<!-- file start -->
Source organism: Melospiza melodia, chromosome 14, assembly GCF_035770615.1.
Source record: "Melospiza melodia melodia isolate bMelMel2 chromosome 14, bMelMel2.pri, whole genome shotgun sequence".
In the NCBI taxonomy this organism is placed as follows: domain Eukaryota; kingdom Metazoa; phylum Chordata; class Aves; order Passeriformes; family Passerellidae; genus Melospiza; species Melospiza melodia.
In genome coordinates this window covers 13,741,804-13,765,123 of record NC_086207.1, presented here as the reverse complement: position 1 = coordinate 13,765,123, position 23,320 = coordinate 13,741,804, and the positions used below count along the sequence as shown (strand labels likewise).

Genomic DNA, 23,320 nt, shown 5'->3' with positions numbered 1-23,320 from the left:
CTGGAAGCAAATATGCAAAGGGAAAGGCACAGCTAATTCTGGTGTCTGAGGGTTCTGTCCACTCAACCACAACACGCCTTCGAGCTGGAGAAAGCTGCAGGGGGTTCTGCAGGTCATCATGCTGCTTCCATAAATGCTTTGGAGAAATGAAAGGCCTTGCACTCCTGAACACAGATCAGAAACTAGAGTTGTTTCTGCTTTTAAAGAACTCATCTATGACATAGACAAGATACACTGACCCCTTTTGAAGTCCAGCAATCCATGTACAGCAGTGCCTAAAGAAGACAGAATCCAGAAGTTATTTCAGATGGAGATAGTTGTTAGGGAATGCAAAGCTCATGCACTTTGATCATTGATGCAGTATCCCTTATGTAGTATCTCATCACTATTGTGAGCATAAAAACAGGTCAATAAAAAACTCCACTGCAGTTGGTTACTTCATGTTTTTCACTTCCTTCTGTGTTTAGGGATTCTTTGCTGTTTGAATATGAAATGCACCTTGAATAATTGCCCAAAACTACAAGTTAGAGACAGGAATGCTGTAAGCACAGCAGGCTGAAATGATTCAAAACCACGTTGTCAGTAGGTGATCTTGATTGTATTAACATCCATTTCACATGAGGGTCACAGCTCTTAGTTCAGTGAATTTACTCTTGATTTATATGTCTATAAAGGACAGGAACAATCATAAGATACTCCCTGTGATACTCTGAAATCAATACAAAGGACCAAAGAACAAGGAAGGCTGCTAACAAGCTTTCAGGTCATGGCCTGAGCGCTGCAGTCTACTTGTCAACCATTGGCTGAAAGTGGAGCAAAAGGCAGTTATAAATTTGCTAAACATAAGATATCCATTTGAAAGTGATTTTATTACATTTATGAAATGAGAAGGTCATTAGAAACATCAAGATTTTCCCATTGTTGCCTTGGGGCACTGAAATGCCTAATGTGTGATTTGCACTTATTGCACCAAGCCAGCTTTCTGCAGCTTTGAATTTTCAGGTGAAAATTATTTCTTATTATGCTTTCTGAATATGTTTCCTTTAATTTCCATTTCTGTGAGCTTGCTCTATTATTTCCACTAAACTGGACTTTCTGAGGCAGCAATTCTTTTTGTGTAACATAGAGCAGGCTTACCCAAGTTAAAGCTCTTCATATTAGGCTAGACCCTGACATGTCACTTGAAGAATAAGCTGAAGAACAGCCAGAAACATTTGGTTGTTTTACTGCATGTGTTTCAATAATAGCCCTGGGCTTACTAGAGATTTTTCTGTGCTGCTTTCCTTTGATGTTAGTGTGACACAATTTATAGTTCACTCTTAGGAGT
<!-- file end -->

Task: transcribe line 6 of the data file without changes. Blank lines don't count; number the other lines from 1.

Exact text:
CTGGAAGCAAATATGCAAAGGGAAAGGCACAGCTAATTCTGGTGTCTGAGGGTTCTGTCCACTCAACCACAACACGCCTTCGAGCTGGAGAAAGCTGCAGGGGGTTCTGCAGGTCATCATGCTGCTTCCATAAATGCTTTGGAGAAATGAAAGGCCTTGCACTCCTGAACACAGATCAGAAACTAGAGTTGTTTCTGCTTTTAAAGAACTCATCTATGACATAGACAAGATACACTGACCCCTTTTGAAGTCCAGCAATCCATGTACAGCAGTGCCTAAAGAAGACAGAATCCAGAAGTTATTTCAGATGGAGATAGTTGTTAGGGAATGCAAAGCTCATGCACTTTGATCATTGATGCAGTATCCCTTATGTAGTATCTCATCACTATTGTGAGCATAAAAACAGGTCAATAAAAAACTCCACTGCAGTTGGTTACTTCATGTTTTTCACTTCCTTCTGTGTTTAGGGATTCTTTGCTGTTTGAATATGAAATGCACCTTGAATAATTGCCCAAAACTACAAGTTAGAGACAGGAATGCTGTAAGCACAGCAGGCTGAAATGATTCAAAACCACGTTGTCAGTAGGTGATCTTGATTGTATTAACATCCATTTCACATGAGGGTCACAGCTCTTAGTTCAGTGAATTTACTCTTGATTTATATGTCTATAAAGGACAGGAACAATCATAAGATACTCCCTGTGATACTCTGAAATCAATACAAAGGACCAAAGAACAAGGAAGGCTGCTAACAAGCTTTCAGGTCATGGCCTGAGCGCTGCAGTCTACTTGTCAACCATTGGCTGAAAGTGGAGCAAAAGGCAGTTATAAATTTGCTAAACATAAGATATCCATTTGAAAGTGATTTTATTACATTTATGAAATGAGAAGGTCATTAGAAACATCAAGATTTTCCCATTGTTGCCTTGGGGCACTGAAATGCCTAATGTGTGATTTGCACTTATTGCACCAAGCCAGCTTTCTGCAGCTTTGAATTTTCAGGTGAAAATTATTTCTTATTATGCTTTCTGAATATGTTTCCTTTAATTTCCATTTCTGTGAGCTTGCTCTATTATTTCCACTAAACTGGACTTTCTGAGGCAGCAATTCTTTTTGTGTAACATAGAGCAGGCTTACCCAAGTTAAAGCTCTTCATATTAGGCTAGACCCTGACATGTCACTTGAAGAATAAGCTGAAGAACAGCCAGAAACATTTGGTTGTTTTACTGCATGTGTTTCAATAATAGCCCTGGGCTTACTAGAGATTTTTCTGTGCTGCTTTCCTTTGATGTTAGTGTGACACAATTTATAGTTCACTCTTAGGAGT